(Small) Size Matters
Categorized as: Stories on November 10, 2011.
This piece was published by Council on Foundations, and it explains why we work so hard to make every dollar count.
(Small) Size Matters: Sometimes It Pays to Be the David Among Goliaths in Philanthropy
Growing up in a family of nine in the suburbs of America’s Heartland—Ohio—actually provided good training in strategic philanthropy and kept me rooted in cost efficiency as an adult. Now running a dynamic family foundation on a tiny budget, I am living the lessons of middle-class family budgeting. We leverage our resources through young organizations with self-sustaining, quickly scalable programs that provide “self-help to end poverty worldwide,” as our mission boldly states.
To achieve our ambitions, we have to move faster and smarter than Goliath. Our simple strategy involves likely sustainability, careful risk, early investment, and full-scale relationships.
First, we seek sustainability, eschewing the need for a constant stream of donations to maintain the status quo. Increasingly, we seek market-based solutions that provide education and jobs to boost the economic prosperity in a given community.
Second, we focus on small organizations that allow us to make big bets on new ideas. We provide vital funding to ventures others deem too new or risky. When those programs are successful, our early-stage investments allow the organization to recycle our grant dollars into future outreach.
Along the way we’ve been shocked to see that our example sometimes motivates larger donors and corporations to join the cause. One of our grantees, Freedom from Hunger, asked us to be the first to fund a microfinance campaign to reach three million members—and they used our family as an example when courting one with, uh, slightly deeper pockets—namely, the Gates family.
We’ve used challenge grants to get bigger funders to kick in to:
- Remodel a kitchen serving hungry kids in Ohio (Dayton Christian Center);
- Get poor kids to college in San José (Summer Search Silicon Valley); and
- Keep kids in school in 12 developing countries (The School Fund).
Currently, we’re seeding an initiative to extend health care services through microfinance networks. Again, we were the first to get behind this project, which is now proving its validity through research and metrics. A corporate donor just jumped into the game with us this month.
Taking risks early on allows us exponentially to multiply the number of people reached through our initial contribution. Moving nimbly not only gets us the most bang for our bucks. It’s the key advantage we have in the field.
As a kitchen-table donor and then a beginning philanthropist, I didn’t always see the power of small. I used to feel frustrated by the limited size of our grants and scope. However, time progressed, and I began to leverage the power of relationships. With larger nonprofits, providing multiyear grants and pro-bono assistance allows plenty of time for trust and creativity to bloom. With smaller startups, we enjoy multidimensional collaboration with core founders and administrators on strategy, fundraising, and communications. For our global grantmaking, we trust carefully chosen experts to help us reach far across the world.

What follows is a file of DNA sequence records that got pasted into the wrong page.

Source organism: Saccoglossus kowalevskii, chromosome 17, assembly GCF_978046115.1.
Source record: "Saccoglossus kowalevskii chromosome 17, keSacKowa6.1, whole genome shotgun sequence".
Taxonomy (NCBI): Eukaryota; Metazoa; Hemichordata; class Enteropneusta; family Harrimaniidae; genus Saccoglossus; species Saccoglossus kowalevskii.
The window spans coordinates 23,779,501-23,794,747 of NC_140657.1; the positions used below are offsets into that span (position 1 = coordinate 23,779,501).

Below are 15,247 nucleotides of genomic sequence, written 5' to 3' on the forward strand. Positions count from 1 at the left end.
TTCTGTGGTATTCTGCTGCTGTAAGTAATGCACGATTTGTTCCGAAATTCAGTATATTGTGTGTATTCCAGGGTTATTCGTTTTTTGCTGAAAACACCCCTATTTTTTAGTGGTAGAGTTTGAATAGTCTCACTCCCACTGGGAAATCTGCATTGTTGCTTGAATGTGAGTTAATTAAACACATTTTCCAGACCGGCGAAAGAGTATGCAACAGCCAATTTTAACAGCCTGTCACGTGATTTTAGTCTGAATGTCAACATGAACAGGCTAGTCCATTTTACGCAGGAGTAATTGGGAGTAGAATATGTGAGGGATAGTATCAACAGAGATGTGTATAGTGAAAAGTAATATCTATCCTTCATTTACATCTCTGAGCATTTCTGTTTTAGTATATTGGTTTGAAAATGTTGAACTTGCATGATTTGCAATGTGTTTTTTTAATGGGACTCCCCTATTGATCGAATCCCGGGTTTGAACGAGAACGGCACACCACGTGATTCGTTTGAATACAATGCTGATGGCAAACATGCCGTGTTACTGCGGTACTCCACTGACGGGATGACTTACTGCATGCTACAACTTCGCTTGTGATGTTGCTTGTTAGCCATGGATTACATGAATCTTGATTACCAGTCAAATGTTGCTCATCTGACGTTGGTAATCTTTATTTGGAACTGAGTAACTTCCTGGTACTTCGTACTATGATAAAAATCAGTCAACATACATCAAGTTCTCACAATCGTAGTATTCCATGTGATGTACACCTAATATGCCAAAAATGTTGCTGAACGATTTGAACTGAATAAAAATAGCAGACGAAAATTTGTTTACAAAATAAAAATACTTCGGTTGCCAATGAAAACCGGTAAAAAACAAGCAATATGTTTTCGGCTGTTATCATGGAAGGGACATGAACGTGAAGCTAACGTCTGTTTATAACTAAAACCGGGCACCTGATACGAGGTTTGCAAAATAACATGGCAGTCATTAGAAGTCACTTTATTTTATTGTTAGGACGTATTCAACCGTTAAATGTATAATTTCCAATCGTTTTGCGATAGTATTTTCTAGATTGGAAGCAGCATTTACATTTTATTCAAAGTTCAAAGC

Small-small collaborations can equal huge impact. From my desk in California, I can—with as little as $500—employ a woman like Suman Devi in a community dairy in her village slums in northern India. A widow and mother of four children, Suman lives in a makeshift hut of mud and twigs. Previously, on lucky days she worked as a day laborer and eked out two meals per day of rice and potatoes. Now, Suman has a steady job with a reliable paycheck and the ability to educate her kids, and skills training necessary to help her take control of her life. How do we help Suman? Not from our tiny office, tight schedule, and limited know-how—and not alone.
Launched earlier this year, one of our grantees—Seattle-based nonprofit Upaya Social Ventures—provides seed funding and management support and will recover all startup costs in 14 months through milk sales. Profits get reinvested into future dairy units and other locally owned businesses, creating new jobs in new regions. Upaya measures improvements made in the lives of the poor, adjusts its model, and expands our mission through its expertise and dedication.
As a small foundation, we can quickly move to fund Upaya. And as it demonstrates the impact it can have, larger institutions will get behind this new approach.
Upaya is just one of many organizations our family foundation supports. A few other examples:
- Creating a scholarship program for homeless teens in San José, CA who complete their GEDs (EHC Lifebuilders);
- Converting an abandoned building in Appalachia into a thriving laundromat microbusiness (St. Joseph the Worker Mission); and
- Cocreating a scholarship program to educate survivors of violence around the world (V-Day).
I meet plenty of other small foundations, giving circles, and savvy individual donors who also desire maximum leverage with limited resources. Our causes may vary, but I see the same strategy at work: sustainable models, seed-funding, strategic risk, andreliable relationships. These are investments my frugal parents—who still live in Ohio, thrive on a middle-class budget, and serve on the board of the Skees Family Foundation—can really believe in.
Suzanne Skees is director and board chair for the Skees Family Foundation, a member of the Council on Foundations.